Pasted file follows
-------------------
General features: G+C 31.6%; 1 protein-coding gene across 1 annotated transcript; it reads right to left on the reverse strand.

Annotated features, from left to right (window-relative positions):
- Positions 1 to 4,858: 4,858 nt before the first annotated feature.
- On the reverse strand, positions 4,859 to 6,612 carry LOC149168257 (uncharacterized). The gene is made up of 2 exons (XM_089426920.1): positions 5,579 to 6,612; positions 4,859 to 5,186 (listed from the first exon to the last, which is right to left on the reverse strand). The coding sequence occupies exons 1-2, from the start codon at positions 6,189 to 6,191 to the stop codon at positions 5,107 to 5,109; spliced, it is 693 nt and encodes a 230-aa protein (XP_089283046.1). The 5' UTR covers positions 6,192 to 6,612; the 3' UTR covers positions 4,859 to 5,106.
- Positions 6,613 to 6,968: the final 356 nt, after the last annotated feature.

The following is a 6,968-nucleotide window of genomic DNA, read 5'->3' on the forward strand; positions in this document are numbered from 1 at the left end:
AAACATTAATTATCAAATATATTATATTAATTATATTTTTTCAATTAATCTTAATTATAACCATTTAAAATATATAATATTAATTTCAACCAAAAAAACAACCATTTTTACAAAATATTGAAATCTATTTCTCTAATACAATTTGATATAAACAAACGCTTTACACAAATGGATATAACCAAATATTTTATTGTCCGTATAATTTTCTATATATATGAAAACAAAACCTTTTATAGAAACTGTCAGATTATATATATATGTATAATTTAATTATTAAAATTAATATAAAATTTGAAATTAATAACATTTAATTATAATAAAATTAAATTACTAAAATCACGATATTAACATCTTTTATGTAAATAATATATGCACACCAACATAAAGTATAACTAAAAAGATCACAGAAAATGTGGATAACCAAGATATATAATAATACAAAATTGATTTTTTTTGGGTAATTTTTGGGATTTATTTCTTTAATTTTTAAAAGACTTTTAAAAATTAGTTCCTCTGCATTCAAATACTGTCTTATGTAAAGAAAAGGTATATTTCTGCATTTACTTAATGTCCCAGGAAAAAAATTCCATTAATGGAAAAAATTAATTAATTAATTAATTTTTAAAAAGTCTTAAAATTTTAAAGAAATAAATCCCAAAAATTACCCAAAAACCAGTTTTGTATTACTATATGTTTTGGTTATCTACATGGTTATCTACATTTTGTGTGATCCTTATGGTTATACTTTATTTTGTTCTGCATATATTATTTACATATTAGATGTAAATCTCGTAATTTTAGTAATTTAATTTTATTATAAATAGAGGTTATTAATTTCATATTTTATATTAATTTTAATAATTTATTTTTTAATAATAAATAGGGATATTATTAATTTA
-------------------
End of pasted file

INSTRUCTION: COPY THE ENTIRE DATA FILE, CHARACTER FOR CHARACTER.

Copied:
General features: G+C 31.6%; 1 protein-coding gene across 1 annotated transcript; it reads right to left on the reverse strand.

Annotated features, from left to right (window-relative positions):
- Positions 1 to 4,858: 4,858 nt before the first annotated feature.
- On the reverse strand, positions 4,859 to 6,612 carry LOC149168257 (uncharacterized). The gene is made up of 2 exons (XM_089426920.1): positions 5,579 to 6,612; positions 4,859 to 5,186 (listed from the first exon to the last, which is right to left on the reverse strand). The coding sequence occupies exons 1-2, from the start codon at positions 6,189 to 6,191 to the stop codon at positions 5,107 to 5,109; spliced, it is 693 nt and encodes a 230-aa protein (XP_089283046.1). The 5' UTR covers positions 6,192 to 6,612; the 3' UTR covers positions 4,859 to 5,106.
- Positions 6,613 to 6,968: the final 356 nt, after the last annotated feature.

The following is a 6,968-nucleotide window of genomic DNA, read 5'->3' on the forward strand; positions in this document are numbered from 1 at the left end:
AAACATTAATTATCAAATATATTATATTAATTATATTTTTTCAATTAATCTTAATTATAACCATTTAAAATATATAATATTAATTTCAACCAAAAAAACAACCATTTTTACAAAATATTGAAATCTATTTCTCTAATACAATTTGATATAAACAAACGCTTTACACAAATGGATATAACCAAATATTTTATTGTCCGTATAATTTTCTATATATATGAAAACAAAACCTTTTATAGAAACTGTCAGATTATATATATATGTATAATTTAATTATTAAAATTAATATAAAATTTGAAATTAATAACATTTAATTATAATAAAATTAAATTACTAAAATCACGATATTAACATCTTTTATGTAAATAATATATGCACACCAACATAAAGTATAACTAAAAAGATCACAGAAAATGTGGATAACCAAGATATATAATAATACAAAATTGATTTTTTTTGGGTAATTTTTGGGATTTATTTCTTTAATTTTTAAAAGACTTTTAAAAATTAGTTCCTCTGCATTCAAATACTGTCTTATGTAAAGAAAAGGTATATTTCTGCATTTACTTAATGTCCCAGGAAAAAAATTCCATTAATGGAAAAAATTAATTAATTAATTAATTTTTAAAAAGTCTTAAAATTTTAAAGAAATAAATCCCAAAAATTACCCAAAAACCAGTTTTGTATTACTATATGTTTTGGTTATCTACATGGTTATCTACATTTTGTGTGATCCTTATGGTTATACTTTATTTTGTTCTGCATATATTATTTACATATTAGATGTAAATCTCGTAATTTTAGTAATTTAATTTTATTATAAATAGAGGTTATTAATTTCATATTTTATATTAATTTTAATAATTTATTTTTTAATAATAAATAGGGATATTATTAATTTA